When they’re at their best the creators at Nintendo invite gamers to come and play, like a parent arranging a play date. Pulled along by joyful gameplay that expands in unforeseen ways, players desire to play for the sake of play. It’s a halcyon state of being: No messy thoughts or contradiction, just joy.

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Games

‘Kingdom Hearts III: Re:Mind’: An Utterly Shameless Cash Grab

Coming in at a $40 price point (!!!) Kingdom Hearts III: Re:Mind offers an 80% recycled campaign, a boss rush mode, and some other trash.

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Kingdom Hearts III: Re:Mind

In the 15 year long history of DLC, we have seen some really shameless displays. The notorious horse armor incident of 2006 and a notable day one DLC for the ending game of a trilogy notwithstanding, few companies have had the utter audacity to offer so little content for such a high price point. Enter Kingdom Hearts III: Re:Mind.

Coming in at a $40 price point (!!!) Kingdom Hearts III: Re:Mind offers an 80% recycled campaign, a boss rush mode, and some social media nonsense for people who really hate themselves. That’s really it, that’s what you get. Honestly, Square-Enix should be utterly embarrassed by this DLC.

It’s been one year: 365 days, 8760 hours, 525600 minutes, or 31556952 seconds, since the release of Kingdom Hearts III. Let that sink in as you begin the meat of Kingdom Hearts III: Re:Mind. Think of it as the extended version of a movie you really like… you know, the kind where they add 4 minutes to the 120 minute runtime.

Kingdom Hearts III: Re:Mind

Yes, Kingdom Hearts III: Re:Mind, really is that cynical. I’m not kidding when I tell you that the game literally starts with an exact cut scene from the base game, and a cut scene that happens to be available from the theater mode of the main game that you’ve already bought if you’re playing this DLC. Yes, the introduction to this new content is… content you’ve already seen.

In fact, that’s kind of the sticking point here: most of what you get for your hard-earned cash is footage you’ve already seen, and battles you’ve already fought, and story you’ve already experienced, just with slight alterations for context. Remember back in the 2000s, when we were super obsessed with prequels? This is like that, except even more egregious.

Generally I’m not so unforgiving as to call a company out for a forthright cash grab, but that’s absolutely what Kingdom Hearts III: Re:Mind is. There’s just no other way to put it. You might find someone in the marketing department for Square-Enix who would disagree, but being a company that has faced just these sort of allegations for their last two major releases, Square-Enix either doesn’t read the news, or doesn’t care what people think of their products.

Kingdom Hearts III: Re:Mind

Square-Enix was roundly accused of shipping unfinished products in the case of both Final Fantasy XV and Kingdom Hearts III — their two most high profile releases of the last decade. I personally gave mostly positive reviews of both games for this very website but if you want ammo to suggest that this company is deliberately trading on the nostalgia and passion of its fan base in order to make financial headway, there are few examples you could draw from that are as obvious as this DLC.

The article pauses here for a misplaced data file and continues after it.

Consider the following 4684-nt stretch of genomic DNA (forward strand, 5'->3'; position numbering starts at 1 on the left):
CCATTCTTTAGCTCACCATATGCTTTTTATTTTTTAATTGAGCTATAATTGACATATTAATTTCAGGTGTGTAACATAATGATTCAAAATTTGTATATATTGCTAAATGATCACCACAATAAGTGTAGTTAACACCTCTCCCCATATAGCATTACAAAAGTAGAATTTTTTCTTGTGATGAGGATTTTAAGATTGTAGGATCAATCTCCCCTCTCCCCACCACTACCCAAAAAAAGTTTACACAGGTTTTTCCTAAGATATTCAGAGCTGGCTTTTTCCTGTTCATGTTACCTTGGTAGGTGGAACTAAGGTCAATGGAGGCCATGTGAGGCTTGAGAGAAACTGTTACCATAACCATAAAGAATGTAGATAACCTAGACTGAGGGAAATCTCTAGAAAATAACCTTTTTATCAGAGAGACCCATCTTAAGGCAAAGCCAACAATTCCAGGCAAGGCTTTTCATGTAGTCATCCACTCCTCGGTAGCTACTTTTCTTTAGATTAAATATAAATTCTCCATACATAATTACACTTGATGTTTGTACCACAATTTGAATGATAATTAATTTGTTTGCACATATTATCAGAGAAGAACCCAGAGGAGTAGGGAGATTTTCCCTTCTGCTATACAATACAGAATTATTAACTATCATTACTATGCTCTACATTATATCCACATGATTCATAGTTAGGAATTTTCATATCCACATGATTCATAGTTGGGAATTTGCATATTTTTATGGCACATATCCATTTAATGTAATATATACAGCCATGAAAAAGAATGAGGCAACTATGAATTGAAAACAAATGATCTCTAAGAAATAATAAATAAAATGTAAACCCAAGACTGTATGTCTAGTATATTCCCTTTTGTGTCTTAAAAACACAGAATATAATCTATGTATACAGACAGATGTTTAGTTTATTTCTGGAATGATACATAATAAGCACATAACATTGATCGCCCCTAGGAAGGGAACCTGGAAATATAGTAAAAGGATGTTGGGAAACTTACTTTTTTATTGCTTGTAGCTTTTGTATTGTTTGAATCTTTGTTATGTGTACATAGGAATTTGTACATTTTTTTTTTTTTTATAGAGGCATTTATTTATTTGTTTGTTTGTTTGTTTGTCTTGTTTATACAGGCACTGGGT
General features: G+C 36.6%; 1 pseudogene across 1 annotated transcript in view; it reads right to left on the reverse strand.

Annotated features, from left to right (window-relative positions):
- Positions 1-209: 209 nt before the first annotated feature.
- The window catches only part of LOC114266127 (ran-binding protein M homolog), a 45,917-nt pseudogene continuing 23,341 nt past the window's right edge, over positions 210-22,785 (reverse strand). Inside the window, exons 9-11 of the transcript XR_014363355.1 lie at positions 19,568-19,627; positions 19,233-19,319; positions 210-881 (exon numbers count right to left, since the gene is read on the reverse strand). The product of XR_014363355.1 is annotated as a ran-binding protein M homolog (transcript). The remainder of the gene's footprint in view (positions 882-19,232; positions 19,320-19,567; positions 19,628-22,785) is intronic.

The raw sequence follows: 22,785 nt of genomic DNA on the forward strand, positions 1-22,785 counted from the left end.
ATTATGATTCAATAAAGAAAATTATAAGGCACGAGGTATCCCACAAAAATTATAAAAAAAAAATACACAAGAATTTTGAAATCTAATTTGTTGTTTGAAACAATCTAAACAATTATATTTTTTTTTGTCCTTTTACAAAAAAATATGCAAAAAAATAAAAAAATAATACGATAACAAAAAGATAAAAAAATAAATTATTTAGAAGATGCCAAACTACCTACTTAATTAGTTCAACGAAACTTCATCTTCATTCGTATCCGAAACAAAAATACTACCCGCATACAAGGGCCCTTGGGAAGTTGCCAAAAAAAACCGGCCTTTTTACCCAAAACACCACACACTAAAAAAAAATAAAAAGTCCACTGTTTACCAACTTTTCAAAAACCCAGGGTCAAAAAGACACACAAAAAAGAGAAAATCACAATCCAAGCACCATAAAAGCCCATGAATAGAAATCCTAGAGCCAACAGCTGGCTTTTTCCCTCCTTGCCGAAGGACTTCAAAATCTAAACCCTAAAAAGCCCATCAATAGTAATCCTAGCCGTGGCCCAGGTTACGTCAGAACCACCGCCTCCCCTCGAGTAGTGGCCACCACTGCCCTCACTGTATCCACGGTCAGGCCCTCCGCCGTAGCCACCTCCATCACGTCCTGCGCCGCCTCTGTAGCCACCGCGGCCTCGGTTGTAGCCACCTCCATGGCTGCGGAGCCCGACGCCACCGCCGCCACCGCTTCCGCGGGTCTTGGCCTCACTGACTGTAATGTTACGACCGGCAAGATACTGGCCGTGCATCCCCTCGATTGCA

Look, maybe you’re a really big Kingdom Hearts fan. Maybe you just really wanted to know what the context was for that cliffhanger ending in Kingdom Hearts III. Maybe you just don’t do much research before you buy something. Or maybe… you just really trust this company for some reason.

Hey, I’m not judging… hell, I bought this DLC for $40 same as anyone else. I oughta be honest that I’m not reviewing Kingdom Hearts III: Re:Mind as some holier than thou critic, talking down to you from my position of privilege. No, I’m an angry consumer in this particular case. I’m a person who spent enough to replace a flat tire on my car, or buy my family dinner, on a game that is clearly playing off of my love for a franchise, and using it to bilk me out of money in a method that is so clear, and so concise, that those involved in the entire endeavor should be totally embarrassed for their part in the creation, marketing, pricing, and distribution of this expansion.

Kingdom Hearts III: Re:Mind

Yes, fans had their complaints about Kingdom Hearts III. “Where are the hardcore boss battles? Where are the Final Fantasy characters? Where are the secret areas? Where are the hidden plot developments?” Still, to address these particular complaints by hammering a few minutes or seconds here and there into already existing content is truly like spitting in the faces of the people who have built the house you’re living in.

I haven’t sat in the board rooms at Square-Enix and I haven’t been in email chains about the planning of projects at their company but what I can say is that there is something rotten in Denmark if this is what passes for a satisfying piece of content for the wildly devoted fans of a hugely popular franchise in 2020. Kingdom Hearts III: Re:Mind is literally, truthfully, and succinctly, the worst piece of DLC I’ve ever purchased.